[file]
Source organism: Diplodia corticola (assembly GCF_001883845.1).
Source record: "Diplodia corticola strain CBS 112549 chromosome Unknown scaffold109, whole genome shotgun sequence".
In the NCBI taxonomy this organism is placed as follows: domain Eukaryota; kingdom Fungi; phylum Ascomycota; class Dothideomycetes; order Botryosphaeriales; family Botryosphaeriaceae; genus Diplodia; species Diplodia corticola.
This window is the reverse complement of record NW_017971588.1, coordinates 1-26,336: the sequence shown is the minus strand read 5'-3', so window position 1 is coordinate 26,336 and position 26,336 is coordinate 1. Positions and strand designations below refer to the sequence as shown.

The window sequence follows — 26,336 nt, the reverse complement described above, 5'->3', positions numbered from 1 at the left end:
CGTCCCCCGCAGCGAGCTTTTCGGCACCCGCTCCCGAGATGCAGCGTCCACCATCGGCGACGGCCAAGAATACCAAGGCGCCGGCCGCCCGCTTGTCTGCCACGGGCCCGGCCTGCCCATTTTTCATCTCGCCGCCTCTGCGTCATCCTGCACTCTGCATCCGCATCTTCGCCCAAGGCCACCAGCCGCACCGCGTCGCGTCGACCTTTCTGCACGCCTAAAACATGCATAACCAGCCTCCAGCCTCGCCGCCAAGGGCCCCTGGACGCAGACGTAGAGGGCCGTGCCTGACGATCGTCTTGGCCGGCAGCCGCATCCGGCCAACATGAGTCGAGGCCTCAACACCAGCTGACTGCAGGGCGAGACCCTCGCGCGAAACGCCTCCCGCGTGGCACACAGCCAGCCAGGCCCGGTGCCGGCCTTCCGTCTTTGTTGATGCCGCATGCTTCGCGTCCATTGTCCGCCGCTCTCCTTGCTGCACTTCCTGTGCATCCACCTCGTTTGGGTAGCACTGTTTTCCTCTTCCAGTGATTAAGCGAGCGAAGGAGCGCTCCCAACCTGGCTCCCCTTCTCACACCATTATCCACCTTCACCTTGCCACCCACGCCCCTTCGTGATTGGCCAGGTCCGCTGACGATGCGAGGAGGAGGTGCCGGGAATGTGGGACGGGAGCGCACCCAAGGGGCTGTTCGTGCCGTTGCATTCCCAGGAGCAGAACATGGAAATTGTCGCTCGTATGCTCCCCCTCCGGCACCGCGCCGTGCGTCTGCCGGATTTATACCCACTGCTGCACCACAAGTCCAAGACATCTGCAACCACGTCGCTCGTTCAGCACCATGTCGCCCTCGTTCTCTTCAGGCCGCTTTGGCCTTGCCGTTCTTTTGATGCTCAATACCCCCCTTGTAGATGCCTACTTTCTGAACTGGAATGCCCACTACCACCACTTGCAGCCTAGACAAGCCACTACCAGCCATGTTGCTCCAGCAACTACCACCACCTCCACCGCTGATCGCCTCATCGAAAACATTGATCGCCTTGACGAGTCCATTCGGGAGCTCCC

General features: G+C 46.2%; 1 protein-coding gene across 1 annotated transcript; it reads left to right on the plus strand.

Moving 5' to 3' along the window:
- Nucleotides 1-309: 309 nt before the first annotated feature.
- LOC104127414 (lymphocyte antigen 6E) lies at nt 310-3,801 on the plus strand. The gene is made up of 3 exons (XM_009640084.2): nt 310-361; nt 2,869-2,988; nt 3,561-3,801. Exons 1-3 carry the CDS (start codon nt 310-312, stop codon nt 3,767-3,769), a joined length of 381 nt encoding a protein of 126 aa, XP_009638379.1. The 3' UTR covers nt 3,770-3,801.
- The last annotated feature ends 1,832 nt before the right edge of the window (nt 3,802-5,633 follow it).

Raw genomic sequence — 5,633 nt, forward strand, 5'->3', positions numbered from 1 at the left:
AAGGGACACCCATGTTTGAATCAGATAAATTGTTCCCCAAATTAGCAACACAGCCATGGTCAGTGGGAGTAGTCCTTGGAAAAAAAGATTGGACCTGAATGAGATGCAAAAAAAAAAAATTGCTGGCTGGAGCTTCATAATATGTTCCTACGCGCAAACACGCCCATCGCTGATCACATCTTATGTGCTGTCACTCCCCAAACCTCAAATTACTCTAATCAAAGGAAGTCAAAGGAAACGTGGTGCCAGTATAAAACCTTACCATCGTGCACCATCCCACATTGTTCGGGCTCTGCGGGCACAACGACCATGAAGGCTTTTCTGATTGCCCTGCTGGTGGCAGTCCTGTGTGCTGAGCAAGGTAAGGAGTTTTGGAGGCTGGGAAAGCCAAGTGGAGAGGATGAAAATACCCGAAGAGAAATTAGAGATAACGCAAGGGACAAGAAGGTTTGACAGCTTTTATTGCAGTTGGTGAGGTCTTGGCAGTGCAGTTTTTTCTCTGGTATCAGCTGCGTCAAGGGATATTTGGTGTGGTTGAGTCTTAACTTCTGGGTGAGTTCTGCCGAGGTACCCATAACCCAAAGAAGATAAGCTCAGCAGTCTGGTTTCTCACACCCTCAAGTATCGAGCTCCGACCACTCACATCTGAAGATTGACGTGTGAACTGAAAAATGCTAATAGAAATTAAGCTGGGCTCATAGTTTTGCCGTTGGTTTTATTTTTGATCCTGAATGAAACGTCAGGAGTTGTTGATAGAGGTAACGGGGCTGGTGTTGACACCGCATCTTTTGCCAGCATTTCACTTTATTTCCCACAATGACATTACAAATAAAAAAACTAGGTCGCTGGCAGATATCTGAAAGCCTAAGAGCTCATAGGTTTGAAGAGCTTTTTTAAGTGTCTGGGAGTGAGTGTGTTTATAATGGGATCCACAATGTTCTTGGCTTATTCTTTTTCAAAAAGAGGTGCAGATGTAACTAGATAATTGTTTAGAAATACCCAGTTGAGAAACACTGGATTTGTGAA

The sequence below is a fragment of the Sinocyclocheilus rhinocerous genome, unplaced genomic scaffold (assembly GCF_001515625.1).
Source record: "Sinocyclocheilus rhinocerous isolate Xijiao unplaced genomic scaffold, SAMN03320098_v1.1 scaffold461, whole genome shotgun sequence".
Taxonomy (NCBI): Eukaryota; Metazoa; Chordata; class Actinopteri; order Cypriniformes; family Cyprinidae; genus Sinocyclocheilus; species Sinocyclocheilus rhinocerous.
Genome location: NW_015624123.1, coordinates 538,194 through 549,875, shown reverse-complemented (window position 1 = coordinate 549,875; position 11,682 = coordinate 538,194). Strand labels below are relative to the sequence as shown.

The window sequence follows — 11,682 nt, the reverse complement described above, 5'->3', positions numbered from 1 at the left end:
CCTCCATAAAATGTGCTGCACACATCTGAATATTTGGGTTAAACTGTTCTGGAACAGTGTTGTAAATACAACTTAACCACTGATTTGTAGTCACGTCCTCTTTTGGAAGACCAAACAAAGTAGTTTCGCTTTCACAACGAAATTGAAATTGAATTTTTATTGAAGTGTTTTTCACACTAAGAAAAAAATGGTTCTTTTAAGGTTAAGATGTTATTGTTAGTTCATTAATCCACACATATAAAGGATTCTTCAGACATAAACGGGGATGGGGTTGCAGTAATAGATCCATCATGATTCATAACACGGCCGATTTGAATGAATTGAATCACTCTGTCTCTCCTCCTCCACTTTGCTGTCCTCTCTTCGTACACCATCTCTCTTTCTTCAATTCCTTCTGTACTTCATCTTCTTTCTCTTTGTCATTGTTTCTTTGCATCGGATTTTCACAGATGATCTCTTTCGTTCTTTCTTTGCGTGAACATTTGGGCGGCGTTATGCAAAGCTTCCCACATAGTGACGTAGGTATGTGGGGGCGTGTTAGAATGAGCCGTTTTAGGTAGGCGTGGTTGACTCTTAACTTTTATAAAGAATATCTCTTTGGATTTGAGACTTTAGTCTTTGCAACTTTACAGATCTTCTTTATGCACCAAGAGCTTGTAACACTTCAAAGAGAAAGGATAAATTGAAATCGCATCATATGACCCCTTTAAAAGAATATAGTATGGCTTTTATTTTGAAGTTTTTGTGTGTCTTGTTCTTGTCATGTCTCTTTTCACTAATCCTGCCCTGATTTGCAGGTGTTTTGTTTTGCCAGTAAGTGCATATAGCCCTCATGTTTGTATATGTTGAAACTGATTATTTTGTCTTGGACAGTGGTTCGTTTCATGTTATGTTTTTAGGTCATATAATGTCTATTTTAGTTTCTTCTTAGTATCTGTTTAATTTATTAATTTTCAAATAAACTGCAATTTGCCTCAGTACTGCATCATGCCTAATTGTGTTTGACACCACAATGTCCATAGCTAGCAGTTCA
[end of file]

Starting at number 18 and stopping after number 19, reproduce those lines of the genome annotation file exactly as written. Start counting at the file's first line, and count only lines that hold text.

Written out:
The window sequence follows — 11,682 nt, the reverse complement described above, 5'->3', positions numbered from 1 at the left end:
CCTCCATAAAATGTGCTGCACACATCTGAATATTTGGGTTAAACTGTTCTGGAACAGTGTTGTAAATACAACTTAACCACTGATTTGTAGTCACGTCCTCTTTTGGAAGACCAAACAAAGTAGTTTCGCTTTCACAACGAAATTGAAATTGAATTTTTATTGAAGTGTTTTTCACACTAAGAAAAAAATGGTTCTTTTAAGGTTAAGATGTTATTGTTAGTTCATTAATCCACACATATAAAGGATTCTTCAGACATAAACGGGGATGGGGTTGCAGTAATAGATCCATCATGATTCATAACACGGCCGATTTGAATGAATTGAATCACTCTGTCTCTCCTCCTCCACTTTGCTGTCCTCTCTTCGTACACCATCTCTCTTTCTTCAATTCCTTCTGTACTTCATCTTCTTTCTCTTTGTCATTGTTTCTTTGCATCGGATTTTCACAGATGATCTCTTTCGTTCTTTCTTTGCGTGAACATTTGGGCGGCGTTATGCAAAGCTTCCCACATAGTGACGTAGGTATGTGGGGGCGTGTTAGAATGAGCCGTTTTAGGTAGGCGTGGTTGACTCTTAACTTTTATAAAGAATATCTCTTTGGATTTGAGACTTTAGTCTTTGCAACTTTACAGATCTTCTTTATGCACCAAGAGCTTGTAACACTTCAAAGAGAAAGGATAAATTGAAATCGCATCATATGACCCCTTTAAAAGAATATAGTATGGCTTTTATTTTGAAGTTTTTGTGTGTCTTGTTCTTGTCATGTCTCTTTTCACTAATCCTGCCCTGATTTGCAGGTGTTTTGTTTTGCCAGTAAGTGCATATAGCCCTCATGTTTGTATATGTTGAAACTGATTATTTTGTCTTGGACAGTGGTTCGTTTCATGTTATGTTTTTAGGTCATATAATGTCTATTTTAGTTTCTTCTTAGTATCTGTTTAATTTATTAATTTTCAAATAAACTGCAATTTGCCTCAGTACTGCATCATGCCTAATTGTGTTTGACACCACAATGTCCATAGCTAGCAGTTCA